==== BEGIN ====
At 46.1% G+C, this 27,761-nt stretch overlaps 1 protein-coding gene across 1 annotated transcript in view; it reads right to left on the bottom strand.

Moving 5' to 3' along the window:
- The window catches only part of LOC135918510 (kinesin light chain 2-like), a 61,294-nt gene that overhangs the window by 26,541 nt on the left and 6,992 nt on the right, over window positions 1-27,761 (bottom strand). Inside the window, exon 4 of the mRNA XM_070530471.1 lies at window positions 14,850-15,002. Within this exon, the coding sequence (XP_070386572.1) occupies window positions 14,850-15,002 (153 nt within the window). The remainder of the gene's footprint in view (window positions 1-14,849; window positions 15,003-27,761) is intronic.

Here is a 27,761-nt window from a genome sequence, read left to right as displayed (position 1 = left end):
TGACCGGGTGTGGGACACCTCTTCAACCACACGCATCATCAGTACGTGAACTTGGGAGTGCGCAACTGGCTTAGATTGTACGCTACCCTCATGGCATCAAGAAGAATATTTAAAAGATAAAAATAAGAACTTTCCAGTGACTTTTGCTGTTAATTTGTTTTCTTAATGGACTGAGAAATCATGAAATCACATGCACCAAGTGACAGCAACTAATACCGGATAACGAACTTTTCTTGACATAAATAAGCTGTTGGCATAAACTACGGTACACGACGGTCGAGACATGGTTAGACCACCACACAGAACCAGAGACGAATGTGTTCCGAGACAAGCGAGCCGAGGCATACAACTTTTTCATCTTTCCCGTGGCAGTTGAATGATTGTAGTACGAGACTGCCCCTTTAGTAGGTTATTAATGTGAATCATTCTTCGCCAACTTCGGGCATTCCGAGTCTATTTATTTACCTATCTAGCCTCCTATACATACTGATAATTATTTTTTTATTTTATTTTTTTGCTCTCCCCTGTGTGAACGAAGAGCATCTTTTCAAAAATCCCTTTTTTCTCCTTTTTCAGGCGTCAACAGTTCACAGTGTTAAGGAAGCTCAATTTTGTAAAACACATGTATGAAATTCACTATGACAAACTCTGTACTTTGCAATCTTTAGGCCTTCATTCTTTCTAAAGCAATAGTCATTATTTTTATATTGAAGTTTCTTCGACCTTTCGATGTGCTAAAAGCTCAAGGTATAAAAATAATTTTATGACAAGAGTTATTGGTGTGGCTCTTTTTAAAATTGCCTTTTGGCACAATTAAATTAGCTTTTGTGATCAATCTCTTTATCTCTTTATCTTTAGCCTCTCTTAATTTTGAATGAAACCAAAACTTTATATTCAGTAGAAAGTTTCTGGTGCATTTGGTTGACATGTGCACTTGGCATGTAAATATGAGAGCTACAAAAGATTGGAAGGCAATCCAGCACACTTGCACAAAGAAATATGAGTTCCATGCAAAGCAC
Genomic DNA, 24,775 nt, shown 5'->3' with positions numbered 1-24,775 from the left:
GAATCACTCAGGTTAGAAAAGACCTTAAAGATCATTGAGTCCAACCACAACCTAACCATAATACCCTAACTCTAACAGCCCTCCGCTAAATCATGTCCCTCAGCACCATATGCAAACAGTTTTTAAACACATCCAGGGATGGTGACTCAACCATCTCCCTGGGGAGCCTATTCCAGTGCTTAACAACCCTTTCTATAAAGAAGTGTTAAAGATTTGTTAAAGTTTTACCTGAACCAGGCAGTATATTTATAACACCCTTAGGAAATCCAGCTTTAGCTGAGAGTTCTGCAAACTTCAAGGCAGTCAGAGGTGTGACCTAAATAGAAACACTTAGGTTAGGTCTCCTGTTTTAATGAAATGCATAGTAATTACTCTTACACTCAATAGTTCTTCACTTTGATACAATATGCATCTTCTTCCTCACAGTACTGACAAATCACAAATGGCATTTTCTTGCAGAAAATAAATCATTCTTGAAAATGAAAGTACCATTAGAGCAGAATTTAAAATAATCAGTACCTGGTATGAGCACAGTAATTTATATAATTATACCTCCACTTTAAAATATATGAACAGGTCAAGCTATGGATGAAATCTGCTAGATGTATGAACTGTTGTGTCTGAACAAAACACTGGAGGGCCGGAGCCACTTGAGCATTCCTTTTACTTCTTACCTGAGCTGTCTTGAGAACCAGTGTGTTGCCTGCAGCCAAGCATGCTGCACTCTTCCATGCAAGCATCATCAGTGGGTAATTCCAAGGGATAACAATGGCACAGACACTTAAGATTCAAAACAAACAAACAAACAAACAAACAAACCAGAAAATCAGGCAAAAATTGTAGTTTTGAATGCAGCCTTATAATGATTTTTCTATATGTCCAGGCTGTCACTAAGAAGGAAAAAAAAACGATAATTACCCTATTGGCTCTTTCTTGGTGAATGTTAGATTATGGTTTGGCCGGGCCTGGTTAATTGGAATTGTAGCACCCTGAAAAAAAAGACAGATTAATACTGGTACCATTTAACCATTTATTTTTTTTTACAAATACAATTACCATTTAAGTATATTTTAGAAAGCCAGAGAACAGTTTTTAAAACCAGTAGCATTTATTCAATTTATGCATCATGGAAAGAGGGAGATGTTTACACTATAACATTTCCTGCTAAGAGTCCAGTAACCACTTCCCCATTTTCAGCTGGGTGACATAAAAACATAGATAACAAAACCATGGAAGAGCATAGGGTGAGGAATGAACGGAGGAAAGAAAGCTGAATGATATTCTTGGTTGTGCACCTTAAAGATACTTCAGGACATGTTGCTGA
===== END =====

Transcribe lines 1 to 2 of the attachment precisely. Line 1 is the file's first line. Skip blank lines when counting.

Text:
At 46.1% G+C, this 27,761-nt stretch overlaps 1 protein-coding gene across 1 annotated transcript in view; it reads right to left on the bottom strand.

Moving 5' to 3' along the window: